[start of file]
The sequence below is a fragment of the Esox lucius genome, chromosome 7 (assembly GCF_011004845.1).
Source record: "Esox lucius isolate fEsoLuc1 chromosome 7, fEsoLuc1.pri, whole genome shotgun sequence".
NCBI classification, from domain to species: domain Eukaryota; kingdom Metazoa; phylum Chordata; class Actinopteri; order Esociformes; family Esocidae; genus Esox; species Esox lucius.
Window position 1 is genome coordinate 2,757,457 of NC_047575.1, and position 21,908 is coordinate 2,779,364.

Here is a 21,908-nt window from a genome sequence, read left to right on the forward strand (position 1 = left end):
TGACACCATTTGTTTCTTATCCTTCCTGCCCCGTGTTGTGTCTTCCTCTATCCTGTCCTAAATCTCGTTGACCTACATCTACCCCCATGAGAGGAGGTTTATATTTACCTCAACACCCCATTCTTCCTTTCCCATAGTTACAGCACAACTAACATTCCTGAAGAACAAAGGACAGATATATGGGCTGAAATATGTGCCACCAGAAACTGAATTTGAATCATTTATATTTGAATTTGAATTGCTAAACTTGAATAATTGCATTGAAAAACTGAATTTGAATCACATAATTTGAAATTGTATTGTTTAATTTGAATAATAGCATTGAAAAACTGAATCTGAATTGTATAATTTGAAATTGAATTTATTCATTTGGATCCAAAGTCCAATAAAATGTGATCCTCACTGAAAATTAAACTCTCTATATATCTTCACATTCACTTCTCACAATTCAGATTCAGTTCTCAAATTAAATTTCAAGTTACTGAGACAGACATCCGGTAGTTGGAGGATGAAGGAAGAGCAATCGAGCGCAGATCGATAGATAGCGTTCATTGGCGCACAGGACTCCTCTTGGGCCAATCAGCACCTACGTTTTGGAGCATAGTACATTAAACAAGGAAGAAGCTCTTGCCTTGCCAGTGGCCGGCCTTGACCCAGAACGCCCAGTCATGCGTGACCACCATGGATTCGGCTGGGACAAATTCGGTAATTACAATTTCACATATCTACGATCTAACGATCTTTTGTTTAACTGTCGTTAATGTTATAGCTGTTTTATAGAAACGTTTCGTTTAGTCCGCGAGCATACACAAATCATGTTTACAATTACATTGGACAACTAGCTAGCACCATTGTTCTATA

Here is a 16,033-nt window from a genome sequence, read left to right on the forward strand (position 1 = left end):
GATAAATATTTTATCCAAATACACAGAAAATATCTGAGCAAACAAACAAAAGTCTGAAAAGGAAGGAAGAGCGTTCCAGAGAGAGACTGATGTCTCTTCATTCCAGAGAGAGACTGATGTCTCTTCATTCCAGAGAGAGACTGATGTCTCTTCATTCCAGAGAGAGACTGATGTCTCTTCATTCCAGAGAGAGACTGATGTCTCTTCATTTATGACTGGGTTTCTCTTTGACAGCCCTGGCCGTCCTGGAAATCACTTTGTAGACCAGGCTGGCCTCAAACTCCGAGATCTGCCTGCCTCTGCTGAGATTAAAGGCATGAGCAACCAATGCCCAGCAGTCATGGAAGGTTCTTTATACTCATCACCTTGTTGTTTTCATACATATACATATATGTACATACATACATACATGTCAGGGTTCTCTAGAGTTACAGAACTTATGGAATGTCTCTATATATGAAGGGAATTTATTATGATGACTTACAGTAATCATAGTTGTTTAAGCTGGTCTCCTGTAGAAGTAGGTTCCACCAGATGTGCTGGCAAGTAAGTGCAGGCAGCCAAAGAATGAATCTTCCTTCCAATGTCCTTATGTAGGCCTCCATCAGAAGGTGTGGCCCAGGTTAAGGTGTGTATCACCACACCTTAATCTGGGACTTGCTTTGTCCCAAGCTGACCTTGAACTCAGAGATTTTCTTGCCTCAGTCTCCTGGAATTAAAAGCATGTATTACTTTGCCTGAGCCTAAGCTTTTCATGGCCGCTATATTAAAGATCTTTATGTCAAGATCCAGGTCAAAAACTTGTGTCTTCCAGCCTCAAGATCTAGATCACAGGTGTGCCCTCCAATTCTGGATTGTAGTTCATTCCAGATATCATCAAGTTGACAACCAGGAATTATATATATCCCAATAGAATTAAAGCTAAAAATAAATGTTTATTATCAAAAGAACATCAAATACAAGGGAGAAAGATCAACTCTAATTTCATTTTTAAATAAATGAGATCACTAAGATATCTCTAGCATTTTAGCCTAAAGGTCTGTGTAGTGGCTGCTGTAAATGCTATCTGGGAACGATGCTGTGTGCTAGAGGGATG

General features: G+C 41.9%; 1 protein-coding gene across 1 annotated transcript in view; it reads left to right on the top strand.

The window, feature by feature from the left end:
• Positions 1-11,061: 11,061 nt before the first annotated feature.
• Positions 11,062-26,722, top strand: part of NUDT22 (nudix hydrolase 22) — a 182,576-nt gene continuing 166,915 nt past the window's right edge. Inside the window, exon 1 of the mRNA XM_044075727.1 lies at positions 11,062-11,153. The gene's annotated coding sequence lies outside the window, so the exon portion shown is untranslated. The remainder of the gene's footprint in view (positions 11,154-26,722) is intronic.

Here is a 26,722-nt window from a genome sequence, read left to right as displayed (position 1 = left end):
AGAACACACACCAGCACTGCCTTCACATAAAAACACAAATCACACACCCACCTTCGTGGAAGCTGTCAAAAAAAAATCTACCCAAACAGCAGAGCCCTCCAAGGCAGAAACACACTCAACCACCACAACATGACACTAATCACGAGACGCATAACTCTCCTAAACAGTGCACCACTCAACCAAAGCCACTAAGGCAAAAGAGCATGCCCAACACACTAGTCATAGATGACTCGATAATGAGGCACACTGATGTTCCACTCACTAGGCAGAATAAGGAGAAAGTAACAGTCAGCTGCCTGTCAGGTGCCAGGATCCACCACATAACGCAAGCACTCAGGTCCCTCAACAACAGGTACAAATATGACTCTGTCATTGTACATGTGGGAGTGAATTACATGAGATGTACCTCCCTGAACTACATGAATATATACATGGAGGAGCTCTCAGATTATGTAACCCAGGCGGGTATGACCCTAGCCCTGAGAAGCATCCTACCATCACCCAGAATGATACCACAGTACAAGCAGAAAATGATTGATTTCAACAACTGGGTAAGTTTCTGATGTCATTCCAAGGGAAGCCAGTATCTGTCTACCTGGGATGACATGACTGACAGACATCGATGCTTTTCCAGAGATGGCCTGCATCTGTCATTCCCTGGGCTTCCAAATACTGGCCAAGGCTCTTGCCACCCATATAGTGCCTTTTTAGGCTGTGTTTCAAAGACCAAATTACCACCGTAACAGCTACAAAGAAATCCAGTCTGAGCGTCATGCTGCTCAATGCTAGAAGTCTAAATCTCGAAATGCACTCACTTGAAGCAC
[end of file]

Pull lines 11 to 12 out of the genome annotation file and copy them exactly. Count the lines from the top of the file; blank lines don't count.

• Positions 1-11,061: 11,061 nt before the first annotated feature.
• Positions 11,062-26,722, top strand: part of NUDT22 (nudix hydrolase 22) — a 182,576-nt gene continuing 166,915 nt past the window's right edge. Inside the window, exon 1 of the mRNA XM_044075727.1 lies at positions 11,062-11,153. The gene's annotated coding sequence lies outside the window, so the exon portion shown is untranslated. The remainder of the gene's footprint in view (positions 11,154-26,722) is intronic.